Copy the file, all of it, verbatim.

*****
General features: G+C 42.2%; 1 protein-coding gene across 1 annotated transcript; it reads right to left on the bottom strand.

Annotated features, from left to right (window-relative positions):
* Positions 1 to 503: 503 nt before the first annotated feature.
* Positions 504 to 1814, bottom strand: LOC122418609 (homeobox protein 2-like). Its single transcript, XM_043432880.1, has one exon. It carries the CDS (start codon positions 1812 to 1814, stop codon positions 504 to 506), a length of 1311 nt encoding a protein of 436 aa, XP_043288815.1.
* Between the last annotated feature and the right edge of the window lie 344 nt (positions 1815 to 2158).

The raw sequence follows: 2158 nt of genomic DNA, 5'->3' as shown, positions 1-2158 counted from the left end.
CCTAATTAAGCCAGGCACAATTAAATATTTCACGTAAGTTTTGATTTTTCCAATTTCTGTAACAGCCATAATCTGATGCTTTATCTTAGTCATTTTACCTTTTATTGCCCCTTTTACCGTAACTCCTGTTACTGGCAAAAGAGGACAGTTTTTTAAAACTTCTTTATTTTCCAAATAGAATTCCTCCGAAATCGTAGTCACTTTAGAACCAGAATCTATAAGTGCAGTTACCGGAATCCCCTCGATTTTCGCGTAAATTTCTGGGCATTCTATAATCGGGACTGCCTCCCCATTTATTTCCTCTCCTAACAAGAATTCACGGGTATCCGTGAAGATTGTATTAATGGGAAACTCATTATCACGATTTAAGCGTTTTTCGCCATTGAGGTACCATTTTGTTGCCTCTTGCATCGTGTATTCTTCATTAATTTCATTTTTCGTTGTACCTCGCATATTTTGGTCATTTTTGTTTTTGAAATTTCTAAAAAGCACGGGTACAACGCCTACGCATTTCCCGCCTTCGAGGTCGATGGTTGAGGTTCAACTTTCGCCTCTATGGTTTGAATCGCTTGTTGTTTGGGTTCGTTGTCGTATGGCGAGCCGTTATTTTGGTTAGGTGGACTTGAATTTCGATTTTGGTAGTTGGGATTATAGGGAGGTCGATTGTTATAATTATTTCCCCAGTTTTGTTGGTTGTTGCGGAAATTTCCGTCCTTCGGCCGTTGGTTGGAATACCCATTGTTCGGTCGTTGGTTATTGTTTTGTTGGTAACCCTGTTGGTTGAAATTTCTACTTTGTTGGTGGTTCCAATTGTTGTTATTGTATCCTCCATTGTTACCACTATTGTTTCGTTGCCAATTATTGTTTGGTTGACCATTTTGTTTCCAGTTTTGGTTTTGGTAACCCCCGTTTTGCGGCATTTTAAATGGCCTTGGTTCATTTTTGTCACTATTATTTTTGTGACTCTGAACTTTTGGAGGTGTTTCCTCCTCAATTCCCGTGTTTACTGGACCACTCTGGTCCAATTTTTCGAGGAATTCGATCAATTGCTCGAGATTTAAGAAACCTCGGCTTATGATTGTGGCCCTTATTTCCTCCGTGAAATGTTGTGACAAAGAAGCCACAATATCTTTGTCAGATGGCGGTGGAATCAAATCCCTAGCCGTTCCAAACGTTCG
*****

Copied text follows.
General features: G+C 42.2%; 1 protein-coding gene across 1 annotated transcript; it reads right to left on the bottom strand.

Annotated features, from left to right (window-relative positions):
* Positions 1 to 503: 503 nt before the first annotated feature.
* Positions 504 to 1814, bottom strand: LOC122418609 (homeobox protein 2-like). Its single transcript, XM_043432880.1, has one exon. It carries the CDS (start codon positions 1812 to 1814, stop codon positions 504 to 506), a length of 1311 nt encoding a protein of 436 aa, XP_043288815.1.
* Between the last annotated feature and the right edge of the window lie 344 nt (positions 1815 to 2158).

The raw sequence follows: 2158 nt of genomic DNA, 5'->3' as shown, positions 1-2158 counted from the left end.
CCTAATTAAGCCAGGCACAATTAAATATTTCACGTAAGTTTTGATTTTTCCAATTTCTGTAACAGCCATAATCTGATGCTTTATCTTAGTCATTTTACCTTTTATTGCCCCTTTTACCGTAACTCCTGTTACTGGCAAAAGAGGACAGTTTTTTAAAACTTCTTTATTTTCCAAATAGAATTCCTCCGAAATCGTAGTCACTTTAGAACCAGAATCTATAAGTGCAGTTACCGGAATCCCCTCGATTTTCGCGTAAATTTCTGGGCATTCTATAATCGGGACTGCCTCCCCATTTATTTCCTCTCCTAACAAGAATTCACGGGTATCCGTGAAGATTGTATTAATGGGAAACTCATTATCACGATTTAAGCGTTTTTCGCCATTGAGGTACCATTTTGTTGCCTCTTGCATCGTGTATTCTTCATTAATTTCATTTTTCGTTGTACCTCGCATATTTTGGTCATTTTTGTTTTTGAAATTTCTAAAAAGCACGGGTACAACGCCTACGCATTTCCCGCCTTCGAGGTCGATGGTTGAGGTTCAACTTTCGCCTCTATGGTTTGAATCGCTTGTTGTTTGGGTTCGTTGTCGTATGGCGAGCCGTTATTTTGGTTAGGTGGACTTGAATTTCGATTTTGGTAGTTGGGATTATAGGGAGGTCGATTGTTATAATTATTTCCCCAGTTTTGTTGGTTGTTGCGGAAATTTCCGTCCTTCGGCCGTTGGTTGGAATACCCATTGTTCGGTCGTTGGTTATTGTTTTGTTGGTAACCCTGTTGGTTGAAATTTCTACTTTGTTGGTGGTTCCAATTGTTGTTATTGTATCCTCCATTGTTACCACTATTGTTTCGTTGCCAATTATTGTTTGGTTGACCATTTTGTTTCCAGTTTTGGTTTTGGTAACCCCCGTTTTGCGGCATTTTAAATGGCCTTGGTTCATTTTTGTCACTATTATTTTTGTGACTCTGAACTTTTGGAGGTGTTTCCTCCTCAATTCCCGTGTTTACTGGACCACTCTGGTCCAATTTTTCGAGGAATTCGATCAATTGCTCGAGATTTAAGAAACCTCGGCTTATGATTGTGGCCCTTATTTCCTCCGTGAAATGTTGTGACAAAGAAGCCACAATATCTTTGTCAGATGGCGGTGGAATCAAATCCCTAGCCGTTCCAAACGTTCG